Waheguru ji ka Khalsa
Waheguru ji ki Fateh
some of you undoubtedly have read this jewel before,
others this may be your first time...
but somethings never wear out and are ever fresh...
for me this is one of those timeless classics
so i share it with you once more
------------ --------- --The Best Musician on
Earth------- --------- --------- ---
Taan Sain was the best musician in Emperor Akbar's court. Each evening he
would sing for the Emperor who was a lover of the arts, and who would
greatly appreciate the musician. He would shower many gifts and praises
onto the musician.
One evening, after a particularly beautiful performance by the musician, the
Emperor called Taan Sain to his palace and said, "Today you overwhelmed me.
While I was listening to you sing, a thought occurred to me and that
thought was that you are the best musician on this Earth. But as soon as
that thought had trespassed my mind, I thought about the great teacher who
must have taught you, must also be great. That's the reason I asked for
you. Pray tell me, who is your teacher and how can he or she come to this
court to perform for the Kingdom."
Taan Sain smiled and said, "Sire, my teacher is full of wonders. But I know
him enough to tell you that he will not come to this court."
The Emperor said, "Of course we will do his seva quite handsomely.. ."
Taan Sain, "With due respect, Sire, no amount of seva will bring my teacher
to your court."
This greatly intrigued the Emperor, "Surely there is a way that I could
listen to your teacher sing. If he will not come here, perhaps we can go to
Taan Sain again smiled, "Sire, my teacher is carefree and he might not like
us going to him."
Emperor, "But surely, my good man, there must be a way."
Taan Sain thought a while and said, "Well, there is one way. My teacher
usually sings in the early mornings by the Ganga River. If the Raja
insists, then we must be discreet and hide nearby and listen to him at that
The Emperor was a spiritual man and he did wake up at early hours of the
morning anyway, so he arranged for them to be taken to a place where Taan
Sain's teacher bathed and sang.
Both the Emperor and Taan Sain reached the river bank at 1 am and hid in
nearby bushes. As was the daily routine of Taan Sain's teacher, he came to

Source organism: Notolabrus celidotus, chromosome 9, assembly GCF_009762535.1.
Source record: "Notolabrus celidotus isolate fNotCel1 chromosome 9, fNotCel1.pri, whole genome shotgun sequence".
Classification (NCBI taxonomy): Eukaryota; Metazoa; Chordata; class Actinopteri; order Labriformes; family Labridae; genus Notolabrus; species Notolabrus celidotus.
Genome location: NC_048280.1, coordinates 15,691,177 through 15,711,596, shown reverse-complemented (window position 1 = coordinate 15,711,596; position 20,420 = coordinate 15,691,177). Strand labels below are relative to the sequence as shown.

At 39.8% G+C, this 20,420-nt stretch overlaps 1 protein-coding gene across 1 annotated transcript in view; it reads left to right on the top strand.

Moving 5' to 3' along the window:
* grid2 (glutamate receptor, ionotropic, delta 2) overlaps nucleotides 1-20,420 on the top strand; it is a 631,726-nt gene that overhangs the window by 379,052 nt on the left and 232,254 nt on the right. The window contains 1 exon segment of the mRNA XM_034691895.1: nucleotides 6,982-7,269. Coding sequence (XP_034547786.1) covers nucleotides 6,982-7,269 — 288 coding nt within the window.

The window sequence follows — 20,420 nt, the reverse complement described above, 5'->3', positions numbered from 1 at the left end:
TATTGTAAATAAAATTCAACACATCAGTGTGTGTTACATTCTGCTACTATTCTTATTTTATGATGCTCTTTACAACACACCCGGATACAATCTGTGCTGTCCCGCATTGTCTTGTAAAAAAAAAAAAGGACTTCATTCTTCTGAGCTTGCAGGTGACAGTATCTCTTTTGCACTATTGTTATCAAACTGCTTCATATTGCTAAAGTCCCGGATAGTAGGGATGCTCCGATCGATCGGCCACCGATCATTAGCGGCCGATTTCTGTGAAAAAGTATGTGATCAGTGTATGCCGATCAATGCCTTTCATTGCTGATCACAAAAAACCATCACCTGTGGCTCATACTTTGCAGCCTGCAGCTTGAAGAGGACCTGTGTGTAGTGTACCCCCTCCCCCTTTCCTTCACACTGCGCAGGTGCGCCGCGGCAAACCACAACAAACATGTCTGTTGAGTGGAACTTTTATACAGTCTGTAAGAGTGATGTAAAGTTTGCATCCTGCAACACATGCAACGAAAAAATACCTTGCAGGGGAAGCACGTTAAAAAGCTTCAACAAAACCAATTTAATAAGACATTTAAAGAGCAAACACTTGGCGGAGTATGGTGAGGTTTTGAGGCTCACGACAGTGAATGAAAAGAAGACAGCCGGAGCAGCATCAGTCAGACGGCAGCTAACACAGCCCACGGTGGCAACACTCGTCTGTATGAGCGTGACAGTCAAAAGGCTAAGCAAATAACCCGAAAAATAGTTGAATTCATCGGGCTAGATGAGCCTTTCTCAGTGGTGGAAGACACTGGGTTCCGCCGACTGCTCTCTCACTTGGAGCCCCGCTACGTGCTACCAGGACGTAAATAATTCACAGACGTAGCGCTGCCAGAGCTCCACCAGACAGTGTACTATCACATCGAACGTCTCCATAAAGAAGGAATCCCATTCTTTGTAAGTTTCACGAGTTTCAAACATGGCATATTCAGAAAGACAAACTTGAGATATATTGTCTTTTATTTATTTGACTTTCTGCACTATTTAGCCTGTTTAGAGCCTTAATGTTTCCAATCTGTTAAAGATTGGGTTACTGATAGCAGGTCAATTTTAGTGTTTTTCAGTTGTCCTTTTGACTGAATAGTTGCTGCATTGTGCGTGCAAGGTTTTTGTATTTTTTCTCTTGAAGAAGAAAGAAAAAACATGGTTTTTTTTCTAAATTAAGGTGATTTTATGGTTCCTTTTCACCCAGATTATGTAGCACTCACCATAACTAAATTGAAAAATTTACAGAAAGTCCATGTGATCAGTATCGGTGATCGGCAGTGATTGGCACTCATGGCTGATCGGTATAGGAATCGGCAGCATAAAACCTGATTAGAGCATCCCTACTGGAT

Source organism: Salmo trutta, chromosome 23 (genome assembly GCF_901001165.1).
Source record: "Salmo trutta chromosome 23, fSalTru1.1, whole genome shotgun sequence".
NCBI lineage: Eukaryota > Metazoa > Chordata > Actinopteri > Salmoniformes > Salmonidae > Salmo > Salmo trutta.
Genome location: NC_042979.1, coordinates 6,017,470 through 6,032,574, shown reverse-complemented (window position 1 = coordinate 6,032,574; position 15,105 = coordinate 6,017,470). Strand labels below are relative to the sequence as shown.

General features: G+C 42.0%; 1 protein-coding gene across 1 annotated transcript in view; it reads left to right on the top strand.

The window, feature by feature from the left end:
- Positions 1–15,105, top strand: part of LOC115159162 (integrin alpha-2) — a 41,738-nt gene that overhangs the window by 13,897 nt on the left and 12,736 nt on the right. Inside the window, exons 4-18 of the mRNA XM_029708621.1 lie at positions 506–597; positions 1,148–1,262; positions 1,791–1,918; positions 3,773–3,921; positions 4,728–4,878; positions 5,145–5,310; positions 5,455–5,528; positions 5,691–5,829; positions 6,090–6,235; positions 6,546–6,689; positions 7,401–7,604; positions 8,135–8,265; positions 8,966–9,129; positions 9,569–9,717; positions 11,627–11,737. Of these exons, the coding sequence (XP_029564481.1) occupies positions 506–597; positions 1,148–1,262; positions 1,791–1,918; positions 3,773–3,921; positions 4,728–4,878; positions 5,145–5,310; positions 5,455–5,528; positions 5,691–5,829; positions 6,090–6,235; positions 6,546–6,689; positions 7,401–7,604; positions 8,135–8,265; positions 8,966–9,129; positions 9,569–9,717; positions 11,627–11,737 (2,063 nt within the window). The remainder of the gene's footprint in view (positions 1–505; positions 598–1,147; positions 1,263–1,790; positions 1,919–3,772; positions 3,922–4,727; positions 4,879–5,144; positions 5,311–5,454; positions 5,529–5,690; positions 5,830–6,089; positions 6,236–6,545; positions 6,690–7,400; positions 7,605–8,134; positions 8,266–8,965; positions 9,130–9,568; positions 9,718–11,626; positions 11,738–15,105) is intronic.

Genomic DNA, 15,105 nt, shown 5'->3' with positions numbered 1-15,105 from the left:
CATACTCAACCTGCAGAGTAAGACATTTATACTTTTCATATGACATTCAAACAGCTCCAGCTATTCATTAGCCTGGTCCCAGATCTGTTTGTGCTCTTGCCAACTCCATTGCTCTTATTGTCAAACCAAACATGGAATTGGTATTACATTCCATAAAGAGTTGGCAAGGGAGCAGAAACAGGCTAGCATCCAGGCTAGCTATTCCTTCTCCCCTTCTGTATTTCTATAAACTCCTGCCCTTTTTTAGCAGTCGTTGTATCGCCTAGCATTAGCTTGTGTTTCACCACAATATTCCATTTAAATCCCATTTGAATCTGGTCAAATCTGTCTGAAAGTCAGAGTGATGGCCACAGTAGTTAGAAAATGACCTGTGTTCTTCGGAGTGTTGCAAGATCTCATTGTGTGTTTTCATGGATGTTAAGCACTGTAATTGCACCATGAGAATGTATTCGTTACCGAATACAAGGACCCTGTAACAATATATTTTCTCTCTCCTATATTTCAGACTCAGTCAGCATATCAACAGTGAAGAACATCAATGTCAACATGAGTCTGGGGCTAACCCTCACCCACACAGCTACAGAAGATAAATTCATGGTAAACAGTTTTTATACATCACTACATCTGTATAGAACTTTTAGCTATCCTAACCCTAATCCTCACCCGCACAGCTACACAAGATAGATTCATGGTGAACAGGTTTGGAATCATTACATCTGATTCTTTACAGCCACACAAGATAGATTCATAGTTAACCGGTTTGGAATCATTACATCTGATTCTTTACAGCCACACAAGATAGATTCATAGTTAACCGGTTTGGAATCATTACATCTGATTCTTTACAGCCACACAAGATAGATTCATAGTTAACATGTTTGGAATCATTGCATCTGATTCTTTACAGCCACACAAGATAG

the river at 1.30 am, bathed and sat on the riverbank and sang.
His song was so great that it completely mesmerized the Emperor. The
Emperor could not speak or move, and just sat like a stone idol for the
entire time the teacher sang. Even after the teacher had left, the Emperor
had to be nudged from his vismad smadhi by Taan Sain.
The Emperor half dreamily walked back to the carriage that had brought them
to the riverbank. The Emperor remained in vismad for the whole ride back and
indeed, the whole day.
After that evening's performance, the Emperor summoned Taan Sain to his
palace again and said, "Taan Sain, your teacher is wonder itself. I am
very, very curious at one thing. I love your singing but if you wouldn't
mind, I would request you answer one question."
Taan Sain, "Sire, please ask this servant any question."
The Emperor, "With much due respect, I thought that you were the best on
this Earth, but your teacher far surpresses you. I do not wish to offend
you in any way, but please tell me how is this possible that your teacher's
talent is eons deeper than yours?"
Taan Sain laughed and said, "Rajan, I perform for you, he performs for God."
------------ --------- --------- --------- ---
Taan Sain performed for worldly people. His teacher performed for Waheguru.
Taan Sain's song was like a rose. His teacher's song was like a bed of
freshly blossomed and fragrance-laden roses dancing in the wind.
At the hour that our overwhelmingly loving guru calls "Amrit Vela" we
perform for Waheguru. No one else.
There is no doubt that when we do seva and sing keertan at the gurudwara, we
do it sincerely and with faith. But there is always a hint of humai (ego)
hidden in our actions. When we do good keertan, we wait for someone to say,
"Wah, Wah." When we write a good speech, we expect someone to come and
But at the time that our overwhelming- ras-filled guru calls "Amrit Vela",
there is no one there except guru. Then we please the guru and the guru
only. The guru then has the chance to splash us with the guru's overflowing
maddening prem, love, ras and jot.
The time that our very own father, mother and overwhelmingly
unconditionally- loving guru calls "Amrit Vela" is the beginning of sikhi. It
is the beginning of our path to the guru's warm and sukh-sagar bosom.
Bhai Randhir Singh jee on Amrit Vela:
"The gursikh that does naam simran at amrit vela,
is *assured* of satguru's kalaa (rang, love, intoxication, kripa etc)"
Baba Nand Singh jee:
(Upon finding out that someone will be writing his (Baba jee's) biography)
Laughing, "gursikho, imagine an almond. It has the outer shell, the brown
part we all see. Then it has a white inner part that is not seen. My life
is like that almond. The biographer will be writing about that brown outer
part - what I did, what I said - but gursikho, my *real* life, the inner
white, is from 1 am till 6 am. Nobody can possibly even imagine that life,
let alone write about it. Only I know that real life."
Baba Attar Singh jee
"A sikh should drop 10 other tasks to eat on time,
a sikh should drop 100 other tasks to do nitnem on time
and a sikh should drop 1,000 other tasks to do simran on time."
"I wait desperately for amrit vela all day."
As you can see, amrit vela is *most* important aspect of sikhi. Indeed,
many an aware gursikh will tell you,
"Sikhi without amrit vela naam simran *is* not possible".
waheguru waheguru waheguru waheguru waheguru.... .....